Toronto stocks were lower Wednesday as worries over the attacks in Belgium outweighed the stimulus contained in yesterday's federal budget.

The S&P/TSX composite index closed down 112 points to 13,381 as commodities dropped in price. The West Texas Intermediate oil contractl lost 3.8 per cent or $1.64 to trade at $39.81 US a barrel, and even gold — which normally does well in times of uncertainty — sold off, down $27 to $1,220 US an ounce.

Oil sold off because of new data out of the U.S. showing stockpiles rising last week to a record 532.5 million barrels.

The focus for some investors was on events in Europe, where attacks killed at least 30 people in Brussels on Tuesday, raising fears that global trade, travel and sentiment could be disrupted by a new round of bombings.

That overshadowed the federal budget on Tuesday, a document that showed Ottawa plans to go almost $30 billion into the red this year to stimulate growth.

"The budget essentially confirmed that the government will run large deficits for the next few years to support the economy," BMO economist Sal Guatieri noted.

Deficit spending can often be viewed as good news for Canada's economy. But some said Ottawa's spending plans may not stimulate the economy as much as some had hoped, with Nomura economist Charles St-Arnaud noting " the balance between increases in investment in infrastructure and tax credits is tilted toward the latter, meaning that the stimulatory impact of the new measures could be lower."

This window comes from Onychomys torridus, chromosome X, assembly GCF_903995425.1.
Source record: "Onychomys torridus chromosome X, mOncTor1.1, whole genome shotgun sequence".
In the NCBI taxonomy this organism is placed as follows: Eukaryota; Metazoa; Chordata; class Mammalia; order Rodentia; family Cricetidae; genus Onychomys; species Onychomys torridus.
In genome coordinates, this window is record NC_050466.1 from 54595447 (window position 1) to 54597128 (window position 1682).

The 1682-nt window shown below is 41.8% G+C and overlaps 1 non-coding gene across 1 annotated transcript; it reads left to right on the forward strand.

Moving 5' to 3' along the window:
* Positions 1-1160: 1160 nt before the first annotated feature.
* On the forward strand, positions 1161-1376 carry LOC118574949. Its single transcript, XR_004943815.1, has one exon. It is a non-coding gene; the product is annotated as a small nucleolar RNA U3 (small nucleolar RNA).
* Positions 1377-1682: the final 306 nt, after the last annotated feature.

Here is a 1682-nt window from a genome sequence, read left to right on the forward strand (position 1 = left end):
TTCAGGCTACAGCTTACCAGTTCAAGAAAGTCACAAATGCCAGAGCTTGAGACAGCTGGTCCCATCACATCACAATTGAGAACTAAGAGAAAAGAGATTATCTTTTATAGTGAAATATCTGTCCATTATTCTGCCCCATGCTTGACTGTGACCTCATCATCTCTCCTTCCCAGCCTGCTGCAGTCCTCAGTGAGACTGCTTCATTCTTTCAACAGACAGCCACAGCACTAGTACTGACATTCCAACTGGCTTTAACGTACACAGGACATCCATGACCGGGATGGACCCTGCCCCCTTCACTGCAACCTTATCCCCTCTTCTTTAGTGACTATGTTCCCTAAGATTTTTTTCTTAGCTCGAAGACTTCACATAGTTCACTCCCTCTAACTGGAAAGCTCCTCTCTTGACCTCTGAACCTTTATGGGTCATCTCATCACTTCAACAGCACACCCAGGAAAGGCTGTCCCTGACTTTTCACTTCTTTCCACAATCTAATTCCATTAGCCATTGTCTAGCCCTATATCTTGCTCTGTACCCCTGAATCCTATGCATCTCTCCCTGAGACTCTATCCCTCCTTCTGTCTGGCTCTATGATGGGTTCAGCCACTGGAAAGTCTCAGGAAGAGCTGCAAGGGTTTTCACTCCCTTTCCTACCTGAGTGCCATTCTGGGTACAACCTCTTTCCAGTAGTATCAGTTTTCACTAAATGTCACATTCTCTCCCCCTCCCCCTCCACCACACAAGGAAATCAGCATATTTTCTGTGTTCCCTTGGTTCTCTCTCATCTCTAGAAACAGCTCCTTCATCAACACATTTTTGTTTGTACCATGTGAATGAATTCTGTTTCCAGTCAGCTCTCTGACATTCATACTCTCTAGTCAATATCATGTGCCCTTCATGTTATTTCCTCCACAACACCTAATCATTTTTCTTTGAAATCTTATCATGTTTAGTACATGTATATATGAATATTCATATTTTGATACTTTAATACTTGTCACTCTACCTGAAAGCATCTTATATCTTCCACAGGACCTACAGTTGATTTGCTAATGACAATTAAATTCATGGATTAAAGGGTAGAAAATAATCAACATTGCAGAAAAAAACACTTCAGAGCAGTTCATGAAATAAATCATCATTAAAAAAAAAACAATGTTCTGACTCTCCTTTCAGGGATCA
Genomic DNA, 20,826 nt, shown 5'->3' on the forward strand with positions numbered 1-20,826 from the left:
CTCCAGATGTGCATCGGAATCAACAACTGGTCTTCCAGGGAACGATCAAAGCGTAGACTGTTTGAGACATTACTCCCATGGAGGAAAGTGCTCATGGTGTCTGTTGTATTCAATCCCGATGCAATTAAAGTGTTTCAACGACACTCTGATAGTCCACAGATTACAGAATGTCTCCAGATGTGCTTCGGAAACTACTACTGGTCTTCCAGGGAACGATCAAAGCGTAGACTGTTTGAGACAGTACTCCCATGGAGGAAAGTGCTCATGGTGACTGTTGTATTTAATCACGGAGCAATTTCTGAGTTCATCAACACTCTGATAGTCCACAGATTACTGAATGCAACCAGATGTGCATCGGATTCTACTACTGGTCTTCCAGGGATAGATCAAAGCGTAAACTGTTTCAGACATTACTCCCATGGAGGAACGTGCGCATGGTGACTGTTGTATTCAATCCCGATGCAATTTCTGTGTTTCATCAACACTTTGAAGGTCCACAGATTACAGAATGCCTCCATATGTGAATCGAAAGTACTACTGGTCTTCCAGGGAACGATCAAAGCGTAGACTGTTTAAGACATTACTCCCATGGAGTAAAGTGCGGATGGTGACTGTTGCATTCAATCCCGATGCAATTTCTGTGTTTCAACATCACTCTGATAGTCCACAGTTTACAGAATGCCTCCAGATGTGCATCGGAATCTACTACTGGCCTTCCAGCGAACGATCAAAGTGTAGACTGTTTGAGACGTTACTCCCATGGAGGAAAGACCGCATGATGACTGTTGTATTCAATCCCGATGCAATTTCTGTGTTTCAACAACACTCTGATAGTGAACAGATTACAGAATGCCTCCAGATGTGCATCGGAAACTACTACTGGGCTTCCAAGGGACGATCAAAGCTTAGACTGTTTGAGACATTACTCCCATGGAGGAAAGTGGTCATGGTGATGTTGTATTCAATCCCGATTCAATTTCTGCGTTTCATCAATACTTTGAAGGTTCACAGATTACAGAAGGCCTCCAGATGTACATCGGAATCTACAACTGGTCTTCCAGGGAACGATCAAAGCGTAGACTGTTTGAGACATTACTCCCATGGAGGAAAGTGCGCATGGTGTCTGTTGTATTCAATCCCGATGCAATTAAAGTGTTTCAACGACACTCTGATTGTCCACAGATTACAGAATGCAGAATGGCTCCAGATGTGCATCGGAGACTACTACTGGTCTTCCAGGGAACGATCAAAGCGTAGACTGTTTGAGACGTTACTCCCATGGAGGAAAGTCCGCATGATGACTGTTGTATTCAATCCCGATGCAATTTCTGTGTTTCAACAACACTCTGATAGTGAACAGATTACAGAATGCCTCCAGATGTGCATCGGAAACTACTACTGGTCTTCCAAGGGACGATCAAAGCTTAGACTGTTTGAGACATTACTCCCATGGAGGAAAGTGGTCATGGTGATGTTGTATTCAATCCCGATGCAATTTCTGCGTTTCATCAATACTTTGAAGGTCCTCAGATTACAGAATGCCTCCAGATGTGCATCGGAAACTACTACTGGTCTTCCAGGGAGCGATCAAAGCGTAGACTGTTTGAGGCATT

"The market is taking a little bit of a 'now what?' approach," said  Bill Northey, chief investment officer at U.S. Bank Private Client Group.

The loonie was slightly lower on Tuesday and continued that fall on Wednesday, losing a penny to change hands at 75.67 cents US.

Corrections

  • A previous version of this story said the West Texas Intermediate oil contract traded at $49.81 US a barrel. In fact, it traded at $39.81 a barrel.
    Mar 23, 2016 8:44 PM ET